Maharashtri Prakrit was commonly spoken until 875 CE (875 AD) and was the official language of the Sātavāhana empire. It had risen to a high literary level, and works like Karpurmanjari and Saptashati (150 BCE) were written in it. Maharashtri Prakrit was the most widely used Prakrit language in western and southern India.

Maharashtri Apabhraṃśa remained in use for several hundred years until at least 500 CE (500 AD). Apabhraṃśa was used widely in Jain literature and formed an important link in the evolution of Marathi. This form of Apabhraṃśa was re-Sanskritised and eventually became Marathi.

According to the written forms and historical attestations and evidences, Marathi is said to date to the 8th century.[15]

Pre-13th century

Earliest forms

The first written attestation of Marathi, a document found in Karnataka, dates from 700 CE.[15] The earliest known written form is on a copper plate of Vijayaditya found in Satara, dated 739 CE (739 AD).

The stone inscription at the feet of Bahubali in Shravanabelagola, South Karnataka, whose first line reads as "Chavundarajen Karaviyalen" (श्रीचावुण्डराजे करवियले, श्रीगंगराजे सुत्ताले करवियले "Built by Cāvuṇḍarājā, son of Gaṅgarājā"), is another old specimen, constructed in 983 CE. This inscription has been quite controversial, and was being touted as being in old-Marathi since the time it was noticed and interpreted. However, given that the distinctive instrumental -viyalē ending of the verb is the hallmark of Konkani language, and the verb suttālē not being prevalent in Marathi, linguists and historians such as S.B. Kulkarni of Nagpur University, Dr V.P. Chavan (former vice-president of the Anthropological society of Mumbai), and others have thus concluded that this inscription is in Konkani.[16]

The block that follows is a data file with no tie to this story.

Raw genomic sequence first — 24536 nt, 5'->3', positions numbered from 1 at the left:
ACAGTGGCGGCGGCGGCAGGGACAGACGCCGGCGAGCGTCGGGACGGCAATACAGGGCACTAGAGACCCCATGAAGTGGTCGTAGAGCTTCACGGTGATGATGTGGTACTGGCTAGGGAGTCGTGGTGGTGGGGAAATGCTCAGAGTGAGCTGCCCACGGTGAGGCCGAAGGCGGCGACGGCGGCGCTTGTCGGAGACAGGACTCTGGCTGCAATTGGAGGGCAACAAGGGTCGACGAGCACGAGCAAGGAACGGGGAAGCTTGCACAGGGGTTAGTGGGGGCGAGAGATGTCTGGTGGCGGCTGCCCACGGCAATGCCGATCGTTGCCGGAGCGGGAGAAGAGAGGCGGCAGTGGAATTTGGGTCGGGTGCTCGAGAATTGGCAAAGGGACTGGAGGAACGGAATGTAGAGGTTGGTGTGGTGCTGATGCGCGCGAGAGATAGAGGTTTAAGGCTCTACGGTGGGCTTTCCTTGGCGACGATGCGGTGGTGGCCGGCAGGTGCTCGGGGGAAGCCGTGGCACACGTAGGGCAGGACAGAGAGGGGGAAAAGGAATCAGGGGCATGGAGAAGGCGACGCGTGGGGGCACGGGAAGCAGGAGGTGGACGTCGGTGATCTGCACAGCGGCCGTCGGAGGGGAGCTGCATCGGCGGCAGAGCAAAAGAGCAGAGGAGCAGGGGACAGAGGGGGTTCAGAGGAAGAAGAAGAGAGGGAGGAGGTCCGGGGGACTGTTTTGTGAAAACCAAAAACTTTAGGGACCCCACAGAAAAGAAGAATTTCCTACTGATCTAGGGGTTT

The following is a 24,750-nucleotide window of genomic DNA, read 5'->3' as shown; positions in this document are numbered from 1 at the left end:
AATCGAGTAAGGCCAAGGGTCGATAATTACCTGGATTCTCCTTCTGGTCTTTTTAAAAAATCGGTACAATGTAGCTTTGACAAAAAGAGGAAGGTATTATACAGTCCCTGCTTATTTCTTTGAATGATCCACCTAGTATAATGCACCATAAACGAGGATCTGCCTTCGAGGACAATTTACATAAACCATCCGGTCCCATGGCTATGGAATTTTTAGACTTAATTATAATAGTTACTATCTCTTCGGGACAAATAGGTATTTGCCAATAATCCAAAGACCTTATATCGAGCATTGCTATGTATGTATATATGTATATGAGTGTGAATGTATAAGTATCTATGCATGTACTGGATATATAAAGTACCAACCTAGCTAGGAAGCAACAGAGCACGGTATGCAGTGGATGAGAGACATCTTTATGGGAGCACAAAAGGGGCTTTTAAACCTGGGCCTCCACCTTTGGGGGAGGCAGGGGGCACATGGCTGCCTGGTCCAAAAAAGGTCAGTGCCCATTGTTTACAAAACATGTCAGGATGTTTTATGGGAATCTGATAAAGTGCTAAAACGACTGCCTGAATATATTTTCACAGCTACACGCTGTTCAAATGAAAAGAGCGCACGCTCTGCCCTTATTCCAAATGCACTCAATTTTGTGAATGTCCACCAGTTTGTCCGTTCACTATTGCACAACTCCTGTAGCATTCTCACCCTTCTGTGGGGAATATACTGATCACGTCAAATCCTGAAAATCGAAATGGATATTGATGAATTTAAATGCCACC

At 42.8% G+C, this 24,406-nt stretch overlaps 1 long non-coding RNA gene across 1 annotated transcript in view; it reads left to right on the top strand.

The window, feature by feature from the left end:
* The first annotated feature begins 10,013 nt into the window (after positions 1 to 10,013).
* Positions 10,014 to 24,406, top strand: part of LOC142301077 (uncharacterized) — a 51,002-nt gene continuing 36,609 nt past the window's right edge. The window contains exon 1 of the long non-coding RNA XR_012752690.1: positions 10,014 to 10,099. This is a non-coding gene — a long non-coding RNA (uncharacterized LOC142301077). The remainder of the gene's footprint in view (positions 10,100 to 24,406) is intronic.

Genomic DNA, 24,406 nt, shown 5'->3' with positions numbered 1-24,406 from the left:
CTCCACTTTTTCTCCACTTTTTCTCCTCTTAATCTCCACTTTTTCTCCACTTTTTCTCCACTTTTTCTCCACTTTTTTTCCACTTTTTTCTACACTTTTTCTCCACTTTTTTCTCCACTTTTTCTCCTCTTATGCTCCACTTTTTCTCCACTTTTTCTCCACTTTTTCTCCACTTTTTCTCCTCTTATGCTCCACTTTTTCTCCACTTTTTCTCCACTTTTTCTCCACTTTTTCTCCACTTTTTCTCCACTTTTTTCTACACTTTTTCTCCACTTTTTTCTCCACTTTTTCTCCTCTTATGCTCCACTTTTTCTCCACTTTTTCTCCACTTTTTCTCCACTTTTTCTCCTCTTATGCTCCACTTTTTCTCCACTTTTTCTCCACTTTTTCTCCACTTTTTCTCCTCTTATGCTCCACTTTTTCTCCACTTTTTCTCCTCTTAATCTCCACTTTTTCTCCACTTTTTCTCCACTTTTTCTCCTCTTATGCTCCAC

Also, an interesting couplet is found in the monk Udyotansuri's Kuvalayamala in the 8th century, referring to a bazaar where the Marhattes speak Didhale (Dile - given), Gahille (Ghetale - taken). The Marathi translation of the Panchatantra is also considered very old.[17]

It is because the language was spoken so widely that the deeds of charitable gifts like the one at Patan recording the maintenance grants given by King Soidev to Changdev's University and the imperial mandates expected to be obeyed by all, like the Edict of King Aparaditya (1183), were inscribed in Marathi. The Pandharpur inscription (1273) of the days of Raja Shiromani Ramdev Rao is in flawless Marathi. Marathi was now spoken by all classes and castes.

12th century to 1905

Yadava

Marathi literature began and grew thanks to the rise of both the Yadava dynasty of Devgiri (who adopted Marathi as the court language and patronized Marathi scholars) and two religious sects - Mahanubhav Panth and Warkari Panth, who adopted Marathi as the medium for preaching their doctrines of devotion. Marathi had attained a venerable place in court life by the time of the Yadava kings. During the reign of the last three Yadava kings, a great deal of literature in verse and prose, on astrology, medicine, Puranas, Vedanta, kings and courtiers were created. Nalopakhyan, Rukmini swayamvar and Shripati's Jyotishratnamala (1039 CE) are a few examples.

The oldest book in prose form in Marathi, Vivekasindhu (विवेकसिंधु), was written by Mukundaraj, a yogi of Natha Pantha and arch-poet of Marathi. Mukundaraj bases his exposition of the basic tenets of the Hindu philosophy and Yoga Marga on the utterances or teachings of Shankaracharya. Mukundaraj's other work, Paramamrita, is considered the first systematic attempt to explain the Vedanta in the Marathi language. One of the famous saints of this period is Sant Dnyaneshwar (1275–1296) who wrote Bhavarthadeepika, popularly known as Dnyaneshwari (1290),[18] and Amritanubhava. He also composed devotional songs called abhangas. Dnyaneshwar gave a higher status to Marathi by bringing the sacred Bhagavad Gita from Sanskrit to Marathi.

Mahanubhav sect